• Jameson, Martell fuel growth
  • Asia comes of age
  • Underlying sales trend healthy
Pernod Ricard performs better than market suggests

Pernod Ricard performs better than market suggests

Pernod Ricard may have disappointed the market, but, in Jameson and Martell, the drinks giant has found two brands that have expanded its reach and made a mockery of weak consumer confidence.

Asia's thirst for premium Cognac drove a 12% rise in net sales for Martell Cognac during Pernod's fiscal year, to the end of June. At the same time, the firm managed to round up enough consumer spending power in the US to achieve a 12% increase in global value sales of Jameson Irish whiskey.

Jameson volumes hit 2.92m cases for the year, up 9% on the prior 12 months, and value sales rose by 24% in the US - albeit off a lower base than many other premium brown spirits brands. No wonder the firm is planning to expand storage capacity for Jameson in its native Ireland.

Rival drinks group Brown-Forman told analysts yesterday (1 September) that it would invest more in white spirits, which it said have held up better than brown spirits during the downturn. Try telling that to Pernod's CEO, Pierre Pringuet.

Martell's success in Asia means that Pernod's Asia and Rest of World business division was, for the first time, the firm's second biggest contributor to annual sales and recurring profits. Asia accounted for a third of group sales and profits in the year, up by around 5% from the previous 12 months.

The message on emerging markets is just as clear as it was in Diageo's full-year statement last week.

Pernod reported like-for-like sales up by 8% across "new economies" for the year. This was four times higher than the group-wide increase, which included mid-single digit decline in Europe. "These markets are just as profitable as mature markets and represented one-third of 2009/10 sales," said the group.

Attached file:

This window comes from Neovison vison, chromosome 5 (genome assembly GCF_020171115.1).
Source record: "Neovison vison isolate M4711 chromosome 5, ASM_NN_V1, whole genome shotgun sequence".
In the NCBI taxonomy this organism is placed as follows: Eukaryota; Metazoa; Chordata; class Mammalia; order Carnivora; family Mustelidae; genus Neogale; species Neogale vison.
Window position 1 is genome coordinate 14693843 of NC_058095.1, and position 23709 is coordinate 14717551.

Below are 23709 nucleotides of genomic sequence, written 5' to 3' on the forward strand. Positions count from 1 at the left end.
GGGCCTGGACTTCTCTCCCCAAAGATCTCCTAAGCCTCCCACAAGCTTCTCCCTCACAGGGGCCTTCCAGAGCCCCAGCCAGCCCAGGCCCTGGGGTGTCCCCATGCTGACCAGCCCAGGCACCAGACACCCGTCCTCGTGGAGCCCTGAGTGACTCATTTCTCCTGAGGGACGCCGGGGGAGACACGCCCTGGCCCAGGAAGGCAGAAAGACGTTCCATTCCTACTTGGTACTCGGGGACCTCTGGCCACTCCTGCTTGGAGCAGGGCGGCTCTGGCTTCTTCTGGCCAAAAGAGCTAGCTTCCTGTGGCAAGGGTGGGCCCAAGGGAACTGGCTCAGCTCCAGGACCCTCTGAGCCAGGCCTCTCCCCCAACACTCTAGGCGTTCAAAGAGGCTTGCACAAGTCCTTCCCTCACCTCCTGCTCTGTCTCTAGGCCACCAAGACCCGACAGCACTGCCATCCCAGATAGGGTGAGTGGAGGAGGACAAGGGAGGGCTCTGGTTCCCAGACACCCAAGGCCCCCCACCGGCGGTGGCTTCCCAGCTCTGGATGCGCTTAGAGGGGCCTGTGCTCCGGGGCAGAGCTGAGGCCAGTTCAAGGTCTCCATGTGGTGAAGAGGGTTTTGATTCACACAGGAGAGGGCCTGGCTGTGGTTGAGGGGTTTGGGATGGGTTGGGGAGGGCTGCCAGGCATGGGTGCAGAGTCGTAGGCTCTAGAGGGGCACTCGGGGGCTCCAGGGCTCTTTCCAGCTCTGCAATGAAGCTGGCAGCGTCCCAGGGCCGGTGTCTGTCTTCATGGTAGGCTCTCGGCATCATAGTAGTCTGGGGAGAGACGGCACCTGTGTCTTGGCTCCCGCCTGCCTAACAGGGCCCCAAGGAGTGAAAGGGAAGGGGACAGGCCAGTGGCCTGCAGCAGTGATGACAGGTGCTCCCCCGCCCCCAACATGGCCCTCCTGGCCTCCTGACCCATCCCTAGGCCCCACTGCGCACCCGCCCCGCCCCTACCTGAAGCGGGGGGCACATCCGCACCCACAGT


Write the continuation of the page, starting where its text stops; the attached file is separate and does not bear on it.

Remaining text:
The crux of Pernod's year was a marketing focus on certain key brands and a serious effort to cut debt, which rose sharply after its acquisition of Vin & Sprit in 2008. The firm's share price initially dropped by 5% after today's announcement, reflecting some sluggishness in the results numbers.

Net profits only rose by 1% for the year, to EUR951m (US$1.2bn), held up by lower financial costs during the 12 months. Some analysts have highlighted that the company did not make sufficient progress in cutting debt. Net debt fell by EUR1bn for the year, but this was cut to just EUR304m after currency translations.

There were also a few look-away-now moments in the breakdown of Pernod's sales figures. While Absolut, The Glenlivet, Chivas and Havana Club posted solid mid-single digit sales gains, other brands suffered - notably Mumm Champagne, Ballantine's and Kahlua. In wine, a strong performance from Brancott Estate (previously Montana) in Australia and the US failed to offset declines for other brands, such as Jacob's Creek.

That said, underlying sales trends look healthy for the group overall. Martell and Jameson are motoring and the second half of the year, as reported by most drinks firms, was significantly more promising than the back-end of 2009. Pernod's underlying like-for-like sales rose by 3% in the fourth quarter, compared to a 2% increase for the group over the full-year.

Advertising and promotion spend is back up to near 18% of annual sales and the firm has signalled that it will maintain this level. Its final dividend proposal is also the biggest for five years, at EUR1.34 per share.

In short, early market jitters have hidden several reasons for Pernod to be cautiously cheerful.